WOW, what a subject, quality! The simple fact that we here in North America build very little anymore is directly poportionl to quality. I remember years ago where tools and regular hardware store items were made in North America, and most of them are around today. Unfortunatley large corporations have outsourced the brand name products we use to buy to offshore places. Hence profits went up, quality went down, and the landfills are being filled to the brim with throw away junk that doesn't last. Seeing as the corporate world sees the average consumer as ignorant of quality, they take adavntage of the situation. It is a proven fact that 75% of the public do not know what quality is. (Some stats I read about 25 years ago). It costs about 1/10 to 1/20 to build offshore as it does on home ground. Unfortunatley the price of these offshore goods sold here fail to reflect that price. You'd be amazed at how cheap items are in China that we pay so much for here in North America. Automotive Quality? some people made the comment that the engine lasts longer, truth is engine oil is better, and roads have improved drastically. As for all the plastic that breaks in cold weather or falls off because of poor engineering standards has not been solved. The fact remains that this country is flooded with inferior autoparts that do not have the quality of what was built here in North America. We should all revolt and buy cheap made in India cars and drive them to the landfill when they expire, it would be cheaper than making payments on what we are driving now.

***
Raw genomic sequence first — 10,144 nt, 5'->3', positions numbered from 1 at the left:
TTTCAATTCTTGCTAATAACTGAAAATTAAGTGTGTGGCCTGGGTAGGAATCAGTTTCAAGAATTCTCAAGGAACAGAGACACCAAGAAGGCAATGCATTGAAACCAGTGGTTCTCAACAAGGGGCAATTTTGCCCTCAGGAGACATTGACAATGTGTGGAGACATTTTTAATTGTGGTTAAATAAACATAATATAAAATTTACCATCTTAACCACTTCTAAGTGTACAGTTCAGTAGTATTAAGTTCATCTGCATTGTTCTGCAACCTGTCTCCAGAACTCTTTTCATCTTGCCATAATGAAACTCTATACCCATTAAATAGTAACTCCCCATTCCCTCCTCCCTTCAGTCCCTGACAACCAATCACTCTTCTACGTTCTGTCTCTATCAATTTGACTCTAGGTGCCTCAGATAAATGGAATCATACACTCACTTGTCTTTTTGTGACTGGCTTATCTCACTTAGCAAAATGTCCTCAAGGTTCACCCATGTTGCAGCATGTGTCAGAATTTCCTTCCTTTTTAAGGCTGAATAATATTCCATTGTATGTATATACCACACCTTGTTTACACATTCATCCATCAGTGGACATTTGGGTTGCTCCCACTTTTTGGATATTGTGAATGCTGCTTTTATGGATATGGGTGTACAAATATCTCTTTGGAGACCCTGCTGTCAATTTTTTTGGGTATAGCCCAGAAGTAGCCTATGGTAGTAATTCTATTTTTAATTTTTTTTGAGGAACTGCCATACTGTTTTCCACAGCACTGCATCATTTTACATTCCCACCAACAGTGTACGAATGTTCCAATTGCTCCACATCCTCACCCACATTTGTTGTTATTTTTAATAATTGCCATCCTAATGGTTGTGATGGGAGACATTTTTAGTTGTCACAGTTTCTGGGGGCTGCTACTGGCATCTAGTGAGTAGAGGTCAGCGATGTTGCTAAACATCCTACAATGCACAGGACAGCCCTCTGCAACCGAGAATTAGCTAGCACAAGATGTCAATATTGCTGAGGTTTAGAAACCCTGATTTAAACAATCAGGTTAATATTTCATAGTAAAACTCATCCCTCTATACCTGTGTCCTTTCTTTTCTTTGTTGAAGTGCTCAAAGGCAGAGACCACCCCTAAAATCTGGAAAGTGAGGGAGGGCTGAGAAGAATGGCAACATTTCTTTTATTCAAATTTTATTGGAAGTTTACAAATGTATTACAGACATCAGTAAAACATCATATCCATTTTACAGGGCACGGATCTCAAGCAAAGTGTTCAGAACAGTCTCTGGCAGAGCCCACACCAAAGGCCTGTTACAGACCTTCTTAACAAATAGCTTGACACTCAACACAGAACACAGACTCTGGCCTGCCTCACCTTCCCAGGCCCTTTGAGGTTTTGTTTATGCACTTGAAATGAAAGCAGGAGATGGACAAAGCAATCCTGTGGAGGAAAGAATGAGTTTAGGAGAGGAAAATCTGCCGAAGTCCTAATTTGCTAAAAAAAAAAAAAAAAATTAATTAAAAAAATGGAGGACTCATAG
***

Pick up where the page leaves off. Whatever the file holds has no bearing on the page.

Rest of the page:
Well the consumer got cheap products, the corporations laid off home workers for outsourcing while filling their pockets with truckloads of money, and our communities are not economically sustainable anymore. What is even worse is some of these companies took taxpayer's money to stay afloat and protect jobs? where you say? offshore, where else.
Has automotive quality truly improved? My 1990 Nissan went 250,000km on it's original brake rotors and never needed oil between changes. It did have a flaw that caused it to eat tail pipes every 60,000K, and eventually rust got to it.
My follow on car was retired at 290,000km. Again barely used oil, but needed 2,000 of engine work at 150,000 and struts somewhere. It had little rust.
The next car was "retired accidentally" at 150,000. A so called quality brand, that went through a set of pads every 25-30,000, alignment about the same, and if you looked at it the wrong way the body panels dented. Muffler somewhere in there. Because of the frequent $400+ work on it, ended up costing a lot to maintain.
Current car, 210,000km. Rust in several places. One of the front seats needs replacing, rattles here and there, feeling "soft". I don't think it is going to be long for this world. Another quality brand and yes initial quality was good.
I think this brings up a point, initial quality, which is mainly related to manufacturing processes, and lifetime quality, which is more related to the design. Things today, even cars to some degree, seem to be designed for more disposability .. especially appliances. Plastic for metal, thinner metal, etc. Improved manufacturing ultimately lowers cost and hence gets attention. However, part cost is king and hence long term life has taken a back seat. It must last the warranty reliably. Beyond that ... good luck
I'd guess that in some areas, quality has gone way up, and in others down. The automobile, as qerqwe noted. A lot of people learned to work on cars in the past. Some did it because they enjoyed it, but many more did because they had to. Of course, the counter to that comes in price. Years back, if my transmission died, I could go to a junk yard, spend $150.00 on a working used transmission, and have the car back on the road in a weekend. Today, you'd be looking at $2,500 - $5,000 to get the car back on the road.
DVD players, have gone the other way. I've lost count on how many I've purchased and thrown away. But then, I tend to buy the $40.00 models. If I purchased a $200 player, I'd probably have it until DVDs are out of style.
I would be curious if MTBF calculations are done for many consumer products.